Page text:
Outside of its principles and national service projects, I was also drawn to Zeta Phi Beta because of the deep sisterhood and constitutional bond with the brothers of Phi Beta Sigma Fraternity. I have been a member for little over a week and that family love has been shown to me in epic proportions. We have also gained an even larger family: the Divine Nine. It’s not just our own sorors that we need to look out for; it’s all of us. We can joke and tease and play the dozens, but we are family. And with that comes holding one another accountable and to the highest standards.


Much of what is said in the family stays in the family, but we can’t allow the festering homophobia, misogynoir, bigoted, dangerous behavior and ideas of some of our sisters and brothers to continue behind closed doors. Most of our organizations are close to celebrating or have long since celebrated our centennials—and all around us, organizations have sprouted who are promoting progressive ideals and beliefs that at times make our organizations feel like dinosaurs. But we are the templates on which most of these organizations are built; why not continue to be the leaders our radical, progressive, empowering founders were?

Enjoy Being a New Member

If you’re a new member, I’m sure you have had your social media flooded with friend requests and adds. It’s been amazing for me to see women all over the country reaching out and congratulating us and welcoming us into the fold. As one of my sorors said the other day, “Be a new member, have fun, and enjoy the attention; you only get this once.” She’s right. We have to enjoy this moment. For many of us, we have been dreaming of this since the moment we heard about BGLOs.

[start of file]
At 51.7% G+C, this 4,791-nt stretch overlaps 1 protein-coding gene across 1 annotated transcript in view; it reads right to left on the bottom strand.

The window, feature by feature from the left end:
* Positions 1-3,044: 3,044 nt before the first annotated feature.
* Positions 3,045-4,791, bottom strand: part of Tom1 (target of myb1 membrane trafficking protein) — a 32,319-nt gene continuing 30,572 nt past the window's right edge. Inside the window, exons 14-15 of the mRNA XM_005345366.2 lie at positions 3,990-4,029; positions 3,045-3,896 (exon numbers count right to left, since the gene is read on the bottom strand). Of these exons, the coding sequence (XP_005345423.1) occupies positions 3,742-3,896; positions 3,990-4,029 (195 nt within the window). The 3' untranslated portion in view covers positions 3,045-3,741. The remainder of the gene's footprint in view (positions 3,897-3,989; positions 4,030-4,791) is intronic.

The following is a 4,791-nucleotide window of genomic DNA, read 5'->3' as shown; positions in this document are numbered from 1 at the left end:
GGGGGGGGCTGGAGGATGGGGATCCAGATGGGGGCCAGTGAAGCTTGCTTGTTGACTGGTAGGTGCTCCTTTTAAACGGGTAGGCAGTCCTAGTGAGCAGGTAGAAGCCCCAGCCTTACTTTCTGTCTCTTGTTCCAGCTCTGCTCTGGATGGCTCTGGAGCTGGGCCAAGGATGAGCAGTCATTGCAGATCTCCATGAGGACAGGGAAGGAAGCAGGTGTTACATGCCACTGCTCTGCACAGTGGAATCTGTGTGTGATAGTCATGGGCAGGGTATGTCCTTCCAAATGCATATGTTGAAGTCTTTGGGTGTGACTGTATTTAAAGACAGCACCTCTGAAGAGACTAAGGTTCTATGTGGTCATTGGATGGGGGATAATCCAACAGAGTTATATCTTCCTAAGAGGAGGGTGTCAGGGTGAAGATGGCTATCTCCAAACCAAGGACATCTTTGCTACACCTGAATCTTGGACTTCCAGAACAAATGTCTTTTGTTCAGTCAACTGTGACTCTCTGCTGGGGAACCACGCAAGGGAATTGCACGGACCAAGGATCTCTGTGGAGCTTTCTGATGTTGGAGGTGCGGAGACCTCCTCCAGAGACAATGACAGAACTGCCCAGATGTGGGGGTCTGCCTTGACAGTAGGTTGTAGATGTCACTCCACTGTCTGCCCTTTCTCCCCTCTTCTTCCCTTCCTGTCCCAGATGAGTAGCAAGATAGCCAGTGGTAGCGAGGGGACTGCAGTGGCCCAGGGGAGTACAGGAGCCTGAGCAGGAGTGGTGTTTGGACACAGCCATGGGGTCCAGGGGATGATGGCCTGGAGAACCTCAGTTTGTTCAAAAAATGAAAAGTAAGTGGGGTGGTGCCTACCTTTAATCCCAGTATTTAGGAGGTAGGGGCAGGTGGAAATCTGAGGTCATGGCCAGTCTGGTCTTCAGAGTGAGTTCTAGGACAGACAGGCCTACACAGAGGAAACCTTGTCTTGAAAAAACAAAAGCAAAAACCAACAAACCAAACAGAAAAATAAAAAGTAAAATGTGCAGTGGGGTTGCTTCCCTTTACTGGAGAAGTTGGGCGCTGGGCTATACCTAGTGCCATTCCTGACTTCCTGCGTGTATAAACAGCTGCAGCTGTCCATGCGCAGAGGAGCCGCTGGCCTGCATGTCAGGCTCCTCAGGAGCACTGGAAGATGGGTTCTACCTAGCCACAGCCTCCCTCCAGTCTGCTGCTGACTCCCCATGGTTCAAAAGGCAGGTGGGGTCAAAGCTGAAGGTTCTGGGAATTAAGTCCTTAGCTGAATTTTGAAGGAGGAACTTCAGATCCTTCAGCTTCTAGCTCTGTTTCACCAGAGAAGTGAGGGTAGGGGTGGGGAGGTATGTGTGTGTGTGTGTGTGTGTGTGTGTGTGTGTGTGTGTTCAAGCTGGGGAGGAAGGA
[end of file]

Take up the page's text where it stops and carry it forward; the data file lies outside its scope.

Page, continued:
If you’re an introvert like me, then you’ll likely feel a little overwhelmed by the love—I liken being a new member to the first 100 days of a presidency: people are excited to meet you and connect. You have the ear of your chapter; use it. Sit down with older sorors, because our elders hold so much knowledge. Plan for your state/regional meetings and any leadership trainings you can get to this year. And don’t forget: while we work hard, we also play hard. So wear your gear, stroll, step, hang out, laugh, love and enjoy yourself.

From soror to soror, we have a lot of work to do. Our organizations have produced some of the most brilliant minds in the world (including my now-soror, The Root’s editor-in-chief, Danielle Belton). We are the carriers of significant legacies. If we want our organizations to make it to our bicentennials, we need to put in the work to be just as dynamic and forward-thinking as our founders were. We owe it to ourselves and we owe it to our communities!



Much of what is said in the family stays in the family, but we can’t allow the festering homophobia, misogynoir, bigoted, dangerous behavior and ideas of some of our sisters and brothers to continue behind closed doors.

Thank you for this. This may not be the time or place, but I hope at some point you will write about your experience as a person of non-binary expression joining an organization that, at the most fundamental level, bases eligibility of membership on biological sex. I hope that your experience is nothing but positive and affirming, but based on my own interactions with some elder sorors there seems to be a narrow view of what constitutes femininity and sisterhood.